Sussex University, my alma mater, is currently celebrating its 50th anniversary. The Chairman of the British Council, Vernon Ellis, took part in a celebratory talk the other day, which prompts a post.
Sussex was one of those early '60s 'plate-glass' (as opposed to red brick) universities along with UEA, Essex, Kent, Warwick etc, although in truth Sussex was a lot more brick than glass. It had a fair bit of student radicalism in the late 60s, a few famous arts alumni (writers Andrew Morton & Ian McEwan, tennis star Virginia Wade, musicians Tony Banks of Genesis, Mark Hollis of Talk Talk, and - gawd-save-us - Billy Idol), won University Challenge a couple of times, and is ranked 11th in UK. An average university then.
I was there from 1979-83. It was an intensely formative experience for me. Not academically (I studied Geography simply because it was my favourite subject at school, a mistake really, I should have studied History)... but in all sorts of other ways. I met a like-minded friend, Andrew Cox, on the first day and together we formed a 'group', started a fanzine and a cassette label and I also hosted a campus radio show, all in the first ten weeks. It was a great time for music; Brighton was (and still is) a good place to be; I enjoyed my year abroad (again, not academically, but in myriad other ways); I made life-long friends in Andrew, Julie and Peter; and somehow got a degree.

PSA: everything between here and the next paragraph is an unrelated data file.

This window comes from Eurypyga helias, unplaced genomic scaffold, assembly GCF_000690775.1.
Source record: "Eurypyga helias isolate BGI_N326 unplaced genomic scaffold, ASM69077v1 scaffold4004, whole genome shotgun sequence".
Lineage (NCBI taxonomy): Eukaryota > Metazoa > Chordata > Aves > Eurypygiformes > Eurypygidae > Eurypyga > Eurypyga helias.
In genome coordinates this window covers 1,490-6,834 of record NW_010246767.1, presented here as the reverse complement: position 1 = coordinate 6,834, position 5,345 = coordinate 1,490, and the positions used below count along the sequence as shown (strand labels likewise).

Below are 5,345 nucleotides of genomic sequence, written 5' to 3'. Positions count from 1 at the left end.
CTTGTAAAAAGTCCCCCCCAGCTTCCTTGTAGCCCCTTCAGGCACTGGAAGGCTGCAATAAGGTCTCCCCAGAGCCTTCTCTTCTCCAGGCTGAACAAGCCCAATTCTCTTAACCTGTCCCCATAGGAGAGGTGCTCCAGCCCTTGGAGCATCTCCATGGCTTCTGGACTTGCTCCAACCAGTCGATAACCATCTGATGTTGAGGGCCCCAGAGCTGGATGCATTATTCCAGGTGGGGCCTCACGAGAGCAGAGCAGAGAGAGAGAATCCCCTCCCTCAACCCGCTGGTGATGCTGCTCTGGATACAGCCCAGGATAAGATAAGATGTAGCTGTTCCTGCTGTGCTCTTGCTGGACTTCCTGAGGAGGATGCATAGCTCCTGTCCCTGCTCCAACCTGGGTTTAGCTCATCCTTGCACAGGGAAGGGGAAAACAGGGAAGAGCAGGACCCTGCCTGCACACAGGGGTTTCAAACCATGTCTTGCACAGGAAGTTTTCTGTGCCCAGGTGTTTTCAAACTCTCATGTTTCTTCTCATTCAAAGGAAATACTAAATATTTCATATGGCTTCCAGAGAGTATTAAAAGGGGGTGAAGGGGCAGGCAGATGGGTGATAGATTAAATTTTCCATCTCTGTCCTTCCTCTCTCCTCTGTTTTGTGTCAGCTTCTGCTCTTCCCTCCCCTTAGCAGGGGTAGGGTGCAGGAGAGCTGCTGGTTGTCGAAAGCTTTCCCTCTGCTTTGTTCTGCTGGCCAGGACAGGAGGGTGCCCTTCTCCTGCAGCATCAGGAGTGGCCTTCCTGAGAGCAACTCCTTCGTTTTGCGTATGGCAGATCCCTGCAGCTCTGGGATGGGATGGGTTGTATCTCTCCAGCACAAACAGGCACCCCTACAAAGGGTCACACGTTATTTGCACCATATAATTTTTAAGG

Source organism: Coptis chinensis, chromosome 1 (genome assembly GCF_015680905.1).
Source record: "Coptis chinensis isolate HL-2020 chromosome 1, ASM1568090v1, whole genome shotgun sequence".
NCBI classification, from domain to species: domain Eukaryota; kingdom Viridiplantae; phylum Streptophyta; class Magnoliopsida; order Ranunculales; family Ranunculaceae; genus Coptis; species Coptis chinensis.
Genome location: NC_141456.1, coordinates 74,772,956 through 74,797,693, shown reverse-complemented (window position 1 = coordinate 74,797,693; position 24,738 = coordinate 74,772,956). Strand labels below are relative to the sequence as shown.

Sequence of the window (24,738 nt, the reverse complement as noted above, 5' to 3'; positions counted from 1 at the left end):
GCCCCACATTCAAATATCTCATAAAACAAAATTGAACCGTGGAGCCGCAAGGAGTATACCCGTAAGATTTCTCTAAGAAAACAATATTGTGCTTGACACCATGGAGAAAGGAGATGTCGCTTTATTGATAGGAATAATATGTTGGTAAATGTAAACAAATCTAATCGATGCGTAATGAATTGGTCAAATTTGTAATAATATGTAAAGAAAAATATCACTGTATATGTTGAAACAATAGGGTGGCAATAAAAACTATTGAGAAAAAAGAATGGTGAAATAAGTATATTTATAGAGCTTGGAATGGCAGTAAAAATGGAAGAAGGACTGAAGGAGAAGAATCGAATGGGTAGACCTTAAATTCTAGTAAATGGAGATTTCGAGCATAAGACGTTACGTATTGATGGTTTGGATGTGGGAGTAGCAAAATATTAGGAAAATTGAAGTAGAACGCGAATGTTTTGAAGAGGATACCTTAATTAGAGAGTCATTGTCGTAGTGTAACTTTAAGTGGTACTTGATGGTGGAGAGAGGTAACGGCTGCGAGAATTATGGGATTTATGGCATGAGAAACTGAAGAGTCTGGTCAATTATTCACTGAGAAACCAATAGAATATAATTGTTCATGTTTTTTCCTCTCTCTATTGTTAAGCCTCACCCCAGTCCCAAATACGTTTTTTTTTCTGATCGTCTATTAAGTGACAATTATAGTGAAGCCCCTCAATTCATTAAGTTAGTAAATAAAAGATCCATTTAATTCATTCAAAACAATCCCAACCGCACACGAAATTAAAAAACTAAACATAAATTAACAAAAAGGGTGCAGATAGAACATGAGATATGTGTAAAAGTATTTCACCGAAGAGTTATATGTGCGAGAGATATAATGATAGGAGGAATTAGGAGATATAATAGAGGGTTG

Neither of these two hairy dudes is me, though I did have 'big' hair then. You can see the library in the background, on the left would have been the Student Union building (where I saw a few bands) and the Gardener Arts Centre, and to the right would have been the pond, into which a few of us jumped fully-clothed after a Hawkwind concert. Ah, student japes...